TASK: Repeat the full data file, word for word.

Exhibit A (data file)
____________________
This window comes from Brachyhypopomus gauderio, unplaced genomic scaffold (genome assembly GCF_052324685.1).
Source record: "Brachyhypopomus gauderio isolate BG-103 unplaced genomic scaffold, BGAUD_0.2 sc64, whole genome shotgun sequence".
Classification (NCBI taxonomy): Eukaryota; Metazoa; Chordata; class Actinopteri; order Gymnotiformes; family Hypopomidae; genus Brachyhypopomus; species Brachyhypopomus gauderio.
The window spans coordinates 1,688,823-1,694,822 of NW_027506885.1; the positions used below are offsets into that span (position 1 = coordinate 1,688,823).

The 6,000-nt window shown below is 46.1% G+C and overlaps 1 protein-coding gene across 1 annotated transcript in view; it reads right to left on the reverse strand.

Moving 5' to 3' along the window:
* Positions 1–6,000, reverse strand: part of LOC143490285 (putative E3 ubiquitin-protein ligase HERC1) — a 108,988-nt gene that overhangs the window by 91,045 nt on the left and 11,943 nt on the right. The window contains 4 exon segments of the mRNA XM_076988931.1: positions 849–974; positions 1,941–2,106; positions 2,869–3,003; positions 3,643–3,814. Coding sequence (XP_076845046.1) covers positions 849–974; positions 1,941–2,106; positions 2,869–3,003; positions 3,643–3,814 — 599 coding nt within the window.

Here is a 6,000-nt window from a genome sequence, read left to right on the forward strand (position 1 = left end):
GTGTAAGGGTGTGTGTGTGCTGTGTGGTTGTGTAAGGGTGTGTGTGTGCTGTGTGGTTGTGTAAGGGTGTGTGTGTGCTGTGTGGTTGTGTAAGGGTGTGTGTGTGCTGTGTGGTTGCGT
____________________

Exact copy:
This window comes from Brachyhypopomus gauderio, unplaced genomic scaffold (genome assembly GCF_052324685.1).
Source record: "Brachyhypopomus gauderio isolate BG-103 unplaced genomic scaffold, BGAUD_0.2 sc64, whole genome shotgun sequence".
Classification (NCBI taxonomy): Eukaryota; Metazoa; Chordata; class Actinopteri; order Gymnotiformes; family Hypopomidae; genus Brachyhypopomus; species Brachyhypopomus gauderio.
The window spans coordinates 1,688,823-1,694,822 of NW_027506885.1; the positions used below are offsets into that span (position 1 = coordinate 1,688,823).

The 6,000-nt window shown below is 46.1% G+C and overlaps 1 protein-coding gene across 1 annotated transcript in view; it reads right to left on the reverse strand.

Moving 5' to 3' along the window:
* Positions 1–6,000, reverse strand: part of LOC143490285 (putative E3 ubiquitin-protein ligase HERC1) — a 108,988-nt gene that overhangs the window by 91,045 nt on the left and 11,943 nt on the right. The window contains 4 exon segments of the mRNA XM_076988931.1: positions 849–974; positions 1,941–2,106; positions 2,869–3,003; positions 3,643–3,814. Coding sequence (XP_076845046.1) covers positions 849–974; positions 1,941–2,106; positions 2,869–3,003; positions 3,643–3,814 — 599 coding nt within the window.

Here is a 6,000-nt window from a genome sequence, read left to right on the forward strand (position 1 = left end):
GTGTAAGGGTGTGTGTGTGCTGTGTGGTTGTGTAAGGGTGTGTGTGTGCTGTGTGGTTGTGTAAGGGTGTGTGTGTGCTGTGTGGTTGTGTAAGGGTGTGTGTGTGCTGTGTGGTTGCGT